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NEW FLAME FOR NEW WORLDS:
An Analysis of Linguistic Sacred Space in Tatyana Apraksina's "Psalm 1," from the Poem Cycle California Psalms
James Manteith (translator, California Psalms)
From Image and Concept in Cultural Studies and Scholarly Ontology, St. Petersburg: Eidos, 2011.
Papers from the 3rd Russian Congress of Cultural Research, St. Petersburg, October 2010.
"Psalm 1: Sonnet 9," the opening of Tatyana Apraksina's poem cycle California Psalms, serves as an incantation-like discourse, expressing an attitude toward a personified "New World" claimed as sacred space.
While a first mention of the New World — "To the New World, enough new flame" — occurs toward the psalm's end, allusions throughout have already escalated the work's movement toward an explicit naming of its subject on a historical plane.
It is impossible to overstate the cultural importance of Europe's discovery of the New World, on a variety of levels — economic, social, religious, and so on. Broadly, however, for Europe, the realization of the existence of two new continents in the Western Hemisphere opened new spheres of both idealism and opportunism, opposing impulses that have always functioned in the dynamo of the New World's psychological and cultural development. "Psalm 1" represents an expression of idealism with respect to the literal New World and to its figurative significance for humanity as a whole.
With California Psalms structurally resembling an integrated musical score, phrases resonate throughout the work as a whole, evoking parallels and gradations. Tracing the overarching philosophies and cultural values embodied in the work reveals a complex aesthetic fabric of such threads as music, literature, art, science and liturgical ritual. "Psalm 1" foreshadows the work in microcosm, with dynamics that can be roughly divided into negative diagnosis and positive prescription.
1 Tuning for the key — in halfway.
2 The infant-continent sounded his first cry.
3 Like a hero born strapping, pampered tender, sleeping thirty years
snug-hearthed in a log cabin, he takes his feet without much ceremony.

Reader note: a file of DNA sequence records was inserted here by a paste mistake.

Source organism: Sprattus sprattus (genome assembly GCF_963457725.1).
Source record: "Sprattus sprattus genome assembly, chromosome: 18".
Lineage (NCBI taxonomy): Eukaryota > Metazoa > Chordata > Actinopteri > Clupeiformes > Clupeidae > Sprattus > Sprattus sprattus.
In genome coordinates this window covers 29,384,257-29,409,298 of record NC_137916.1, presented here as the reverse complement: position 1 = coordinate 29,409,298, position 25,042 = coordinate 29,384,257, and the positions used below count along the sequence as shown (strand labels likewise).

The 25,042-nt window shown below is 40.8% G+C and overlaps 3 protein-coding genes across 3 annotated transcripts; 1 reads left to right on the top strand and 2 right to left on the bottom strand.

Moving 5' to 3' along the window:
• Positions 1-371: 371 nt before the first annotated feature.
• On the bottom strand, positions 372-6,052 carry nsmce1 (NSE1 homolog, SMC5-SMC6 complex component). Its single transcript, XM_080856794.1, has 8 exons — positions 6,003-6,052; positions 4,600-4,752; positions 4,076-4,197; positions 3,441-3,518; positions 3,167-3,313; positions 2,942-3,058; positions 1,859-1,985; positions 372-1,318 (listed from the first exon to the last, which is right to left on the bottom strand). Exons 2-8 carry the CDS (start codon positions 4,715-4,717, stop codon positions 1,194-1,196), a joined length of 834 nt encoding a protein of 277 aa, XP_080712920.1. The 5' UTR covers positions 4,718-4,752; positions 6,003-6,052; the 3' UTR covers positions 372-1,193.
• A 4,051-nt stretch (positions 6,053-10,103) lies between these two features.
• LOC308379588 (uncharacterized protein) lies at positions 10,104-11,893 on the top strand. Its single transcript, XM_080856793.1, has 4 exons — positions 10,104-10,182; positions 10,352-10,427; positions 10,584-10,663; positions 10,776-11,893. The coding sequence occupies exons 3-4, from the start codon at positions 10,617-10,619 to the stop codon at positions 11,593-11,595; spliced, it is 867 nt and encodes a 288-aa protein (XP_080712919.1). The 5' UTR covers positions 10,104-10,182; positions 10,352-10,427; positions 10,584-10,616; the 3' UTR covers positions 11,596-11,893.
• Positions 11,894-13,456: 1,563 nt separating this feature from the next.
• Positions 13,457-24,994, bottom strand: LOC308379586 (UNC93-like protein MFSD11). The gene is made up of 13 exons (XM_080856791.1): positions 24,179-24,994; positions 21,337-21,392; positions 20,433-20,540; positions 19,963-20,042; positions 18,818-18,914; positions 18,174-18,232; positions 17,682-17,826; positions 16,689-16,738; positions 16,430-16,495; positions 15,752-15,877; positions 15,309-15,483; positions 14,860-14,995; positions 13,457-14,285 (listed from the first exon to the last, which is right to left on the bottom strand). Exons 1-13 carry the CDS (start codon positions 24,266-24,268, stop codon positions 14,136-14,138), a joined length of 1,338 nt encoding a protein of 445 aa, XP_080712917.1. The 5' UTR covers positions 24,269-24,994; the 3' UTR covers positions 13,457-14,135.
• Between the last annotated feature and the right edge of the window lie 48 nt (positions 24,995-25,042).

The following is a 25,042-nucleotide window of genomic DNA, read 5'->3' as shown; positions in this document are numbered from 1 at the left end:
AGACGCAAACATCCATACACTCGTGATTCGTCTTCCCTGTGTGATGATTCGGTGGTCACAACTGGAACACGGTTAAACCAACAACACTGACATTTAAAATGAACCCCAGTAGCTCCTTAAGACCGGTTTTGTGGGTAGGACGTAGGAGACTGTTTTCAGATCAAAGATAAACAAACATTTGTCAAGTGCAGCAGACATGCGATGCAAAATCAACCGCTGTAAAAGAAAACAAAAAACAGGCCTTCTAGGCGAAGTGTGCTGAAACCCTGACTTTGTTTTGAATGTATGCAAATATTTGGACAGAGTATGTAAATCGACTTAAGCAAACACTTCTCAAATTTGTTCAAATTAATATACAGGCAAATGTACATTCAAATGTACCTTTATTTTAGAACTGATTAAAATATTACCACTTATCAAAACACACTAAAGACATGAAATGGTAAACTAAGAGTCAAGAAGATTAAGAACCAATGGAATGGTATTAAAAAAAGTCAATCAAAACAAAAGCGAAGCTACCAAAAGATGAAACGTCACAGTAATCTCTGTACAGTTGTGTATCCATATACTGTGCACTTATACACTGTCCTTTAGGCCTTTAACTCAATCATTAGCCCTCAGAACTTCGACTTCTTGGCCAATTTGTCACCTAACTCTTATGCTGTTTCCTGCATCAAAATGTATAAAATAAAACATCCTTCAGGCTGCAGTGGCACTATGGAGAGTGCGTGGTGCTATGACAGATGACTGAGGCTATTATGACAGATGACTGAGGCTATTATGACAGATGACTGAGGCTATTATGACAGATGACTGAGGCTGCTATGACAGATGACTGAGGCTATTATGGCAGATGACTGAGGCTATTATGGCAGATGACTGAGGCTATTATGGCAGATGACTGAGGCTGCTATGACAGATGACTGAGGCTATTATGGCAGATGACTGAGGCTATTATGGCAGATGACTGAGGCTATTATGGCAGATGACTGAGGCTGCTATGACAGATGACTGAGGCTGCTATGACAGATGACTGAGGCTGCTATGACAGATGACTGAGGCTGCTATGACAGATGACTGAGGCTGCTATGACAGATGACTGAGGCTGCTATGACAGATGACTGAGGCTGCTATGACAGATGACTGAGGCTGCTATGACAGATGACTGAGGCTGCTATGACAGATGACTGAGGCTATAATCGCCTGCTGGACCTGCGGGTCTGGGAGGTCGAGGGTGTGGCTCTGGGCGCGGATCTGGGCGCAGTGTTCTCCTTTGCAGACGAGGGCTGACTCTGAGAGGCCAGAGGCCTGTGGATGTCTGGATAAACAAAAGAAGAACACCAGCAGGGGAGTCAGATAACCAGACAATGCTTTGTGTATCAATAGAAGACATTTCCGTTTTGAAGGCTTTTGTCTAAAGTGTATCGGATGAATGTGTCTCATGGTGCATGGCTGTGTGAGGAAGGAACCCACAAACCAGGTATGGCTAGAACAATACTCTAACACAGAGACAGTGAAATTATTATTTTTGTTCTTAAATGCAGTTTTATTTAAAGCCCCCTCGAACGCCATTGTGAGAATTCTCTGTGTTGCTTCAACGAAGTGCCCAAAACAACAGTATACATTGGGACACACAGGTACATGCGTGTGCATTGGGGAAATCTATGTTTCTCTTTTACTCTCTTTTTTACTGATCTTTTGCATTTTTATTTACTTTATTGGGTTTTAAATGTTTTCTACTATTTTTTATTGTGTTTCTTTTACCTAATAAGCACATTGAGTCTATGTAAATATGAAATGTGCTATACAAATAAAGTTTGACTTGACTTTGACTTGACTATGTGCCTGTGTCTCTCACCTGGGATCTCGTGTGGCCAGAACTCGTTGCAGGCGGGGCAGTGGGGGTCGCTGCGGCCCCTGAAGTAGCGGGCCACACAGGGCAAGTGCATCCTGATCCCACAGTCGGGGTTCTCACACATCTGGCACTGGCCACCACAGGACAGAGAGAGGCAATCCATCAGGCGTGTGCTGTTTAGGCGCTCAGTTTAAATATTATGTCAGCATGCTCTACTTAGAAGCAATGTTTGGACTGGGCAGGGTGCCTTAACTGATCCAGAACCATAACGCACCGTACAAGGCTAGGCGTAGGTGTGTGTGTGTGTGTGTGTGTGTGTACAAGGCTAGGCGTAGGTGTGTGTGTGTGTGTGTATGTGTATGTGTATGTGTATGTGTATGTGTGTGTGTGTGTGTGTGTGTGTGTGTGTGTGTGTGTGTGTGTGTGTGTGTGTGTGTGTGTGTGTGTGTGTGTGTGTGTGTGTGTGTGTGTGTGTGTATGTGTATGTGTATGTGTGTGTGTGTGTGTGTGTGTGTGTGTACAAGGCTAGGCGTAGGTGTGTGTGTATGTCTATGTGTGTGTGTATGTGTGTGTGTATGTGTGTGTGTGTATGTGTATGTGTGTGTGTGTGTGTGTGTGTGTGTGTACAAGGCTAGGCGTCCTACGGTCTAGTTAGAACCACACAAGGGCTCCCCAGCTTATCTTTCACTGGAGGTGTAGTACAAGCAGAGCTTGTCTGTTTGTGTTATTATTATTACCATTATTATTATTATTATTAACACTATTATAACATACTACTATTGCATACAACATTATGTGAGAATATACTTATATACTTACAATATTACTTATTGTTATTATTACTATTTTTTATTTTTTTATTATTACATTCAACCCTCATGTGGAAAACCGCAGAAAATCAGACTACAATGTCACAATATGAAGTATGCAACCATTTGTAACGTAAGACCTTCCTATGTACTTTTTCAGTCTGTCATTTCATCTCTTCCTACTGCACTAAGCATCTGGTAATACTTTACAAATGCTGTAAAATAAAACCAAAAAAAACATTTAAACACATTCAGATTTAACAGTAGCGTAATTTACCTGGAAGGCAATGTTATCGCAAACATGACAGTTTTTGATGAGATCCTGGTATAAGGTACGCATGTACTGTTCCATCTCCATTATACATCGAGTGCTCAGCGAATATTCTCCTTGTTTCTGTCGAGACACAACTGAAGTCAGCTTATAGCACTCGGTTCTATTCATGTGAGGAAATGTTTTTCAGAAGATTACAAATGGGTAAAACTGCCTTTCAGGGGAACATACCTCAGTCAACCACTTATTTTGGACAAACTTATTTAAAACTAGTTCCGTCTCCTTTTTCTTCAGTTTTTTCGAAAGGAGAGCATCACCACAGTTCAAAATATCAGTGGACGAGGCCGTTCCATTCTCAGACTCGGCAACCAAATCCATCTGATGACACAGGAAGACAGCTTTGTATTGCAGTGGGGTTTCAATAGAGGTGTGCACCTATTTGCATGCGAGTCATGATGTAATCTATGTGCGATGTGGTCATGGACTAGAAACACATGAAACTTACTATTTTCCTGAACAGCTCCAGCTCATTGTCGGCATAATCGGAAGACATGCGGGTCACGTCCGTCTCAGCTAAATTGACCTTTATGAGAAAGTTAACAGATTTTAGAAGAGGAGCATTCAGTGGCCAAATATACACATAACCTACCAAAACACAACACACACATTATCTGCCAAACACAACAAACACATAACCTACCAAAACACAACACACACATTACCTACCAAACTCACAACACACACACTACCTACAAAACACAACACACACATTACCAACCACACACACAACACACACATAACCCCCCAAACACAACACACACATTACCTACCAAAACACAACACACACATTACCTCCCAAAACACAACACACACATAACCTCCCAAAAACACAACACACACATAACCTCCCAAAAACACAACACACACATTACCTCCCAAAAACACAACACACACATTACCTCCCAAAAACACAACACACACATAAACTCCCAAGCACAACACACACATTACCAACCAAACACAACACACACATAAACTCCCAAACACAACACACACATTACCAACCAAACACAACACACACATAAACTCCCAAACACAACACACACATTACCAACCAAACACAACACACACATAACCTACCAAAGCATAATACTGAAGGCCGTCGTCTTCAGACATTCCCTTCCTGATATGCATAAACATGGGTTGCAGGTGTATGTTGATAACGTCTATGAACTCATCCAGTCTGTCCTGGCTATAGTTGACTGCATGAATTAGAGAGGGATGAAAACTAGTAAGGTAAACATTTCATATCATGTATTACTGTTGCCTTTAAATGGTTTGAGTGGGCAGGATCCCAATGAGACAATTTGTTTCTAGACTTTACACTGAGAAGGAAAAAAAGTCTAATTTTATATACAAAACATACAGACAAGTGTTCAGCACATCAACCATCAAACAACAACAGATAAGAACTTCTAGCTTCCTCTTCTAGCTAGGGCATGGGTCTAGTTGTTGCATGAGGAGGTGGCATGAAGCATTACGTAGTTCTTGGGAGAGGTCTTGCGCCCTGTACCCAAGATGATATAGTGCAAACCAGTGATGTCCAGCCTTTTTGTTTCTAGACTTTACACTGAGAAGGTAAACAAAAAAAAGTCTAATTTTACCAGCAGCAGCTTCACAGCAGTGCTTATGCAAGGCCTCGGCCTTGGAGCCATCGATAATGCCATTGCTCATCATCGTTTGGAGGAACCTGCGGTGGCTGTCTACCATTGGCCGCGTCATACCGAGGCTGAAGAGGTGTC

4 Have him look around!
5 Come to himself.
6 Have him
scour wide his eyes!
7 Radiant sleep still burns on childlike skin, and hazy dream-passages
mask the clash of battle.
8 But the golden shade of blessed Fujiyama, and mountains singing under stars,
and godfathers and mothers stand true to him.
9 No one yet knows his massive strength.
10 First there was the word.
11 And the word was God.
12 Subconscious grains still hide debris of drowsing sweetly,
the body remembers a craving for sleep, for prenatal idyllic unknowing,
unawareness, feelings engendered by physiology, and the mind
still has no skill to bridle the blind reflexes forcefully.
13 Before obeying the hand of the parent,
before vocalization in pentatonic intervals, before the fine technologies
of initiation, by tens of dozens he must pass the lesser and great rivers,
and new speeds to celebrate the septuplet.
14 For a bear creeping from a lair, a carnival arena presses small.
15 An arena solely playschool for his registry in fate.
16 History has not had its beginning.
17 A first stride stepped, a first rock set.
18 It receives the name of Peter and is clasped in the temple footing, unit
showing soundness, as a hallmark, as pure ore of elementary pioneer steel.
19 Saplings of seeded day!
20 Why rage that a leaf is drab, that apples sting?
21 It hurts nothing to wait for shoots of flowers from the loam.
22 Somehow I will intake oxygen — I need something to breathe
23 To know myself alive.
24 An infant at your breast, I only gain from your abundance —
the root with fatter black earth underneath gives sweeter grain.
25 From a weak-blooded bubble of manufactured feed, you, too,
I will reinstate in living soil, like a brittle rosebush.
26 I am doors — you guard my key.
27 You, as Peter, open gates for blessedness.
28 The rock is faithful.
29 To the New World, enough new flame.
30 Over the West Coast's body, over the sounding keyboard,
over raspy fur of a grizzly I will range my hand, trace the curls,
to leave fingers remembering the warmth of massive withers,
the totem of the male who falls to water.
(trans. James Manteith)
* * *
Symbols related to youth, recurring throughout "Psalm 1," appear with the greatest concentration in the second and longest of the psalm's four sections. Idealized attributes of youth — innocence, freshness, potential, and so on — have historically been projected on the New World and have shown their limitations. Literary genres exalting the figure of the New World's noble savage and lamenting its fading frontier, for instance, provide only a codification of a positive youth and a negative aging, with few convincing models for the successful alternative maturation of a consciousness accounting for the heritage of both the Old and New Worlds.
Whether seen in historical-geographic or in personal terms, youth itself is not celebrated in "Psalm 1." The psalm's "infant-continent" has already delayed, for a figurative "thirty years," taking a "look around." Whether or not anything of its physical youth remains, the onetime infant must vigorously assess a course for the future, "must pass lesser and great rivers…" Discipline must shake off the vestiges of adolescent sloth. Youth is less a time of innocence than of innocence of consequences. A note of reprehension is sounded toward the psalm's subject, although it is noted that the New World has been "pampered tender," enslaved to comfort, in circumstances of limited support for maturity. As the psalm progresses, the fairytale imagery of youth involving the "hero" gives way to Freudian "craving for sleep, for prenatal idyllic unknowing…" With the womb state asssociated with blindness and unreality, the hero has become un-heroically out of proportion with his surroundings. His body may have grown, but his "mind still has no skill to bridle the blind reflexes forcefully," remaining dormant.